• Bleakley et al found there was statistically significant improvement for fatigue and general physical recovery immediately after the cold-water immersion treatment and post-exercise.

  • Galliera et al found a significant increase in at least one remodeling osteoimmunological biomarker after whole body cryotherapy, which indicates the treatment induces bone development.

  • Young and healthy men were found to benefit from at least one treatment of whole-body cryotherapy for reduction of inflammatory response to exercise.

  • Alzheimer’s disease, a common form of dementia, is believed to be caused by changes and impairment of the vascular system, oxidative stress, and inflammatory response within the brain. Whole body cryotherapy (cold-water immersion) provides anti-inflammatory and anti-oxidative effects and therefore may be a cost-effective preventative procedure for Alzheimer’s disease and potentially other forms of dementia.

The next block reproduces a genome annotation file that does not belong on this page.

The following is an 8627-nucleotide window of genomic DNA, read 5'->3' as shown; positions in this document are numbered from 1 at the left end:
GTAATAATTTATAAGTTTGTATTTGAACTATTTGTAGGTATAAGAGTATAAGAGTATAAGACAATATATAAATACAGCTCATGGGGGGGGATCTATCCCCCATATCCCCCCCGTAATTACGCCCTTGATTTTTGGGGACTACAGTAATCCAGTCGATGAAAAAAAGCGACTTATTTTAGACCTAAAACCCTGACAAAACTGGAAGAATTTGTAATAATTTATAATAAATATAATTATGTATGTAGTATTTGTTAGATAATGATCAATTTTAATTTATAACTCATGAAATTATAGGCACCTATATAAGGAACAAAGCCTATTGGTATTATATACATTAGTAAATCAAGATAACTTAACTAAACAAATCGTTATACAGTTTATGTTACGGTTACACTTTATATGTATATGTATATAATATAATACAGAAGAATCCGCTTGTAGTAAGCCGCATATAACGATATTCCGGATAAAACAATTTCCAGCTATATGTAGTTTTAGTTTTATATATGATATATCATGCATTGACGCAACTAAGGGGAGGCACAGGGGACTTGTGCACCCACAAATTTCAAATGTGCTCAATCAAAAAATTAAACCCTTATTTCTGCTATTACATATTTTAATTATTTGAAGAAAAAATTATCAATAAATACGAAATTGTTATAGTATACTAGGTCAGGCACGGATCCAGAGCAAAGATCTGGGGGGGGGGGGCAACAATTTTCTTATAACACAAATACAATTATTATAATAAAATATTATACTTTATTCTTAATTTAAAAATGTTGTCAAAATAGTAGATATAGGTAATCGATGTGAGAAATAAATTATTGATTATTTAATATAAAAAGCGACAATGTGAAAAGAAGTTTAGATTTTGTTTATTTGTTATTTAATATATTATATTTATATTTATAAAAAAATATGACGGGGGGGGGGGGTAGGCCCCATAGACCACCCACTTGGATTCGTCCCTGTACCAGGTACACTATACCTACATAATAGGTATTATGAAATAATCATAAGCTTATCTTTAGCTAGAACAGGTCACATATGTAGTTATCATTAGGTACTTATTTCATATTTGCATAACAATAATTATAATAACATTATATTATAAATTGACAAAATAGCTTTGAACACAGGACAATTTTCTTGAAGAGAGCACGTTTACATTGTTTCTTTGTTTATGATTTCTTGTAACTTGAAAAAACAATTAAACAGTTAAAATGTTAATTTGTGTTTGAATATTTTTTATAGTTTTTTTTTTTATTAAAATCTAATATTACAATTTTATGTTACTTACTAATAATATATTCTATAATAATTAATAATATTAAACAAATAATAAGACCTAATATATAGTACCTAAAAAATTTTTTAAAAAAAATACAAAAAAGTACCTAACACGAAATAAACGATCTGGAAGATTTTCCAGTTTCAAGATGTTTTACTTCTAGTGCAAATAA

• Lange et al provided an alternative method for cold air delivery and tested for inflammatory markers such as TNF-alpha and IL-1. Both markers showed significant reduction at the end of the five day treatment. This indicates that there is systemic inflammatory reduction, which is often indicated with medication only.